Now isn’t it interesting that over time, we move from white noble males to other species. Where is this going?

During the Earth Summit, I had the privilege of representing the architecture community, both the AIA and the International Union of Architects at the Earth Summit, 1992. I delivered the Hannover Principles that I had written as a gift from the German government to the Earth Summit.

During all this, I heard an amazing story from my friend, Tom Lovejoy, who was advising George Bush, the first, and he was trying to get them to understand why it would be good to sign the Biodiversity Convention, which was a real issue.

President Bush asked Doctor Lovejoy to explain it to John Sununu, an engineer from New Hampshire, a famously conservative gentleman, who was his Chief of Staff. Doctor Lovejoy brought in our preeminent biodiversity wizard, E. O. Wilson from Harvard.

Professor Wilson tried to explain to President Bush’s Chief of Staff why the Biodiversity Convention was so important. Near the end, John Sununu said to E. O. Wilson, “I see. You’re calling for an endangered species act for the entire planet and the devil’s in the details. Forget it,” at which point, Professor Wilson stood up and said, “No, sir, God is in the details” and left.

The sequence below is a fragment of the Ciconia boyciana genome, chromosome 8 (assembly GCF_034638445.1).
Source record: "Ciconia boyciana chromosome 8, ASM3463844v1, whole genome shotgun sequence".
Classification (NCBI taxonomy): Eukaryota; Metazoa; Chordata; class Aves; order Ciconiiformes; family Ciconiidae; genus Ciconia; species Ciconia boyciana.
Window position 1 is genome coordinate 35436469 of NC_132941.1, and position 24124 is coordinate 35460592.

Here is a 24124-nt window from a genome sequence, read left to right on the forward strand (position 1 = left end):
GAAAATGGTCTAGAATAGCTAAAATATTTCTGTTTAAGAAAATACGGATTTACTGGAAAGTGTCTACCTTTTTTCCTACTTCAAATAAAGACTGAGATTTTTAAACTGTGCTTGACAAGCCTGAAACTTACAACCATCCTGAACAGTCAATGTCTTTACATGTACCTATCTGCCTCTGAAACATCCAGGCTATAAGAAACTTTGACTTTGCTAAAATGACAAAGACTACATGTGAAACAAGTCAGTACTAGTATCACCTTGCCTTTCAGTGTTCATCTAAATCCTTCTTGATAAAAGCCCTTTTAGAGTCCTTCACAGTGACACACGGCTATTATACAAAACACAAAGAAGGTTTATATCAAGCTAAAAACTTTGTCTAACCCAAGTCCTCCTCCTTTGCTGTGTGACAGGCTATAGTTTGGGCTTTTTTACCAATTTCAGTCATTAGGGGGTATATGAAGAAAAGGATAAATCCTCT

Jefferson wrote a letter to Madison when they were designing the federal government. He decided a federal bond should be one generation. To him, it was 19 years but, as we know, it turned out to be 30 but he thought it should be one generation.

This was his logic. He said, “The earth belongs to the living. No man may by natural right oblige the lands he owns or occupies to debts greater than those that may be paid during his own lifetime because if he could, the earth would belong to the dead and not to the living.” The earth would belong to the dead.

At that time, I decided I would have one simple design question that I would bring to all my work and that question is how do we love all the children of all species for all time?

What if that is the first question we ask? It’s not just our children. It’s all the children. What would happen to design if we asked that question? What would it mean for us to find ourselves here, as we now call it the Anthropocene era? The era where humans have become the dominant species. The era where we can change climate. Ninety-nine percent of the large mammals on the planet are under direct human management.

Think about it. The Anthropocene. What does it do to our heads if we think about that? Design becomes very important because design is the first signal of human intention. When you get up in the morning and you have intentions, you are a designer.

What are our intentions as a species? If we intend to destroy the planet, pollute the water we’re doing great, if that’s the plan. If you say, “Well, I didn’t really wanna cause global warming all the way over here.”